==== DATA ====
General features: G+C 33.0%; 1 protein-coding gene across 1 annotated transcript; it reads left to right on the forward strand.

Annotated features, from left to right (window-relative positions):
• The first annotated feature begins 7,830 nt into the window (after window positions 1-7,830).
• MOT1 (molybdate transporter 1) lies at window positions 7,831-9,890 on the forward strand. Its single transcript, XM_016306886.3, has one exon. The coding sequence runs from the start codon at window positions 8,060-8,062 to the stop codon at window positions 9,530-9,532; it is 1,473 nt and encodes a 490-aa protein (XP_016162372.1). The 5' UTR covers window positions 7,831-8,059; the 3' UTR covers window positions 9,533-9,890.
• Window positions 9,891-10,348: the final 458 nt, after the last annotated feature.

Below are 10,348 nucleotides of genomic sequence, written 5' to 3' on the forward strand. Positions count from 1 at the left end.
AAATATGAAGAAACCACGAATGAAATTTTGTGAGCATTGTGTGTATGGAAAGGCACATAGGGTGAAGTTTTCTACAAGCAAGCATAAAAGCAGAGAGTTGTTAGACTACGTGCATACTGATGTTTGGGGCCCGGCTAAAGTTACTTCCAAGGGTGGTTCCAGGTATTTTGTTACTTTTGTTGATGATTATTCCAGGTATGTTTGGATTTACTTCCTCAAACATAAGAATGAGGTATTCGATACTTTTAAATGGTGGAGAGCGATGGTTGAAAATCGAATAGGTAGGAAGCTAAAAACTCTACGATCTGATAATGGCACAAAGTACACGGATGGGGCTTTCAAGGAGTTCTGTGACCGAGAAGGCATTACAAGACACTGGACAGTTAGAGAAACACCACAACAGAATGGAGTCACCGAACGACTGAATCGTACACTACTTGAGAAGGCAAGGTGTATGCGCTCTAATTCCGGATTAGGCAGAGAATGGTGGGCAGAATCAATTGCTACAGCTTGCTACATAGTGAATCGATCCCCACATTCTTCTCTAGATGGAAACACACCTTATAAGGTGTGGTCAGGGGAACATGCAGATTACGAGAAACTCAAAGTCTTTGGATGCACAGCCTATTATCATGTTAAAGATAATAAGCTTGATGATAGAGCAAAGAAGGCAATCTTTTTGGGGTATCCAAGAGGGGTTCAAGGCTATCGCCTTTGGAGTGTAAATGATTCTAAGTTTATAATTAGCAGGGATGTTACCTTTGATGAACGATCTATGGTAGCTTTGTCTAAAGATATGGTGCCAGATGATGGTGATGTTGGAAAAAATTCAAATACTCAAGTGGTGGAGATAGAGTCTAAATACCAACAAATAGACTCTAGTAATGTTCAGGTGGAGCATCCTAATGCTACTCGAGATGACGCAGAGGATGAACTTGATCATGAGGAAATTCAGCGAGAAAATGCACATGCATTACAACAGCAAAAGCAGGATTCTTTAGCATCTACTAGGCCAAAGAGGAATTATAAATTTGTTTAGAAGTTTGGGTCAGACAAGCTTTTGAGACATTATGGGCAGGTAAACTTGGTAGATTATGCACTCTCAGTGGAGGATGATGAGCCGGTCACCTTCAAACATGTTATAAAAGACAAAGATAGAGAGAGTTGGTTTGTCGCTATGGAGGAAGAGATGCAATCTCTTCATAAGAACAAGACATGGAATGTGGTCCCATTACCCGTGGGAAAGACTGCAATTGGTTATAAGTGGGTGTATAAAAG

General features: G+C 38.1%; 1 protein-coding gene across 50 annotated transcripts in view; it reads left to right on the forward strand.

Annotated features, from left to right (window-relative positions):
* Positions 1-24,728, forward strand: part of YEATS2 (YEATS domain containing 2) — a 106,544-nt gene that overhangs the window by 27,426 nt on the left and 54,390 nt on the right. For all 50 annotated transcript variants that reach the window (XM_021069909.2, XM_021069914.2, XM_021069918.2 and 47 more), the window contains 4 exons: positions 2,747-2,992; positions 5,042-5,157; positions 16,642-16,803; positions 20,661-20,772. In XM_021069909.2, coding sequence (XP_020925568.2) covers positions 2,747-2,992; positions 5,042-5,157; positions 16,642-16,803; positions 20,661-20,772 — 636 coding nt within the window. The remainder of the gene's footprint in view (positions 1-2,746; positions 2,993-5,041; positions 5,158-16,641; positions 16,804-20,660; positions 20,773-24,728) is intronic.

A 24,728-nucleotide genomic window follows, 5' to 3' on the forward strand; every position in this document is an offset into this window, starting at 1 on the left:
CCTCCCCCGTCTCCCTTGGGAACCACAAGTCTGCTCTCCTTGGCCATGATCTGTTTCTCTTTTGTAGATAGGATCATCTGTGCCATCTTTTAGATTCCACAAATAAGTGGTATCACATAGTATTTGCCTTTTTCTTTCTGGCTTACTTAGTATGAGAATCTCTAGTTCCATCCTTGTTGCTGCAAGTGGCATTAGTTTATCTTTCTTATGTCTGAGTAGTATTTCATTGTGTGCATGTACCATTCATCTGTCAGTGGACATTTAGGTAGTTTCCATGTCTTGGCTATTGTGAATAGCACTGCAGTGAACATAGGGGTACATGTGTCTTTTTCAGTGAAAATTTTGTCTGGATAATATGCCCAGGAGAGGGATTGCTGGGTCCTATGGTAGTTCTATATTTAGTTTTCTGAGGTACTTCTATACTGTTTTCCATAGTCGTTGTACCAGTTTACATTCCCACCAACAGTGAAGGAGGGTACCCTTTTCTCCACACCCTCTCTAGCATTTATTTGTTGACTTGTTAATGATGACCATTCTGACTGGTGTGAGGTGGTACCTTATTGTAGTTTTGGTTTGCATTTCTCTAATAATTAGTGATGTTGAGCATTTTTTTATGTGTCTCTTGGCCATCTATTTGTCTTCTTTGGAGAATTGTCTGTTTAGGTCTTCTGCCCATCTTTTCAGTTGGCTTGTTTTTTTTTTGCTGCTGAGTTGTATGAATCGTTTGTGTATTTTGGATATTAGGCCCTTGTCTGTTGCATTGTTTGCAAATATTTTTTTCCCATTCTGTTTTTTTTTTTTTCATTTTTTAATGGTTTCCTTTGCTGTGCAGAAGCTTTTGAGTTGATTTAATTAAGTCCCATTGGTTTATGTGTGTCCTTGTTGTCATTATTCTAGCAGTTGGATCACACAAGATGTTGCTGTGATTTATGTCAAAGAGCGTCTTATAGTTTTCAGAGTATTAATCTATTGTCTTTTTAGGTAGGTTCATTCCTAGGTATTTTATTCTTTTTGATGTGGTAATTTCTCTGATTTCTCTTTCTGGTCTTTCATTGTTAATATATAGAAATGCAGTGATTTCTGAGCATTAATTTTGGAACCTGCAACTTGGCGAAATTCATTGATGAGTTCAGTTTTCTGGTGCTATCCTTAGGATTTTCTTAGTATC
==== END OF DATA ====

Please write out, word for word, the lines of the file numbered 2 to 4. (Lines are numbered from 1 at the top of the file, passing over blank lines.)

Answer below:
Annotated features, from left to right (window-relative positions):
• The first annotated feature begins 7,830 nt into the window (after window positions 1-7,830).
• MOT1 (molybdate transporter 1) lies at window positions 7,831-9,890 on the forward strand. Its single transcript, XM_016306886.3, has one exon. The coding sequence runs from the start codon at window positions 8,060-8,062 to the stop codon at window positions 9,530-9,532; it is 1,473 nt and encodes a 490-aa protein (XP_016162372.1). The 5' UTR covers window positions 7,831-8,059; the 3' UTR covers window positions 9,533-9,890.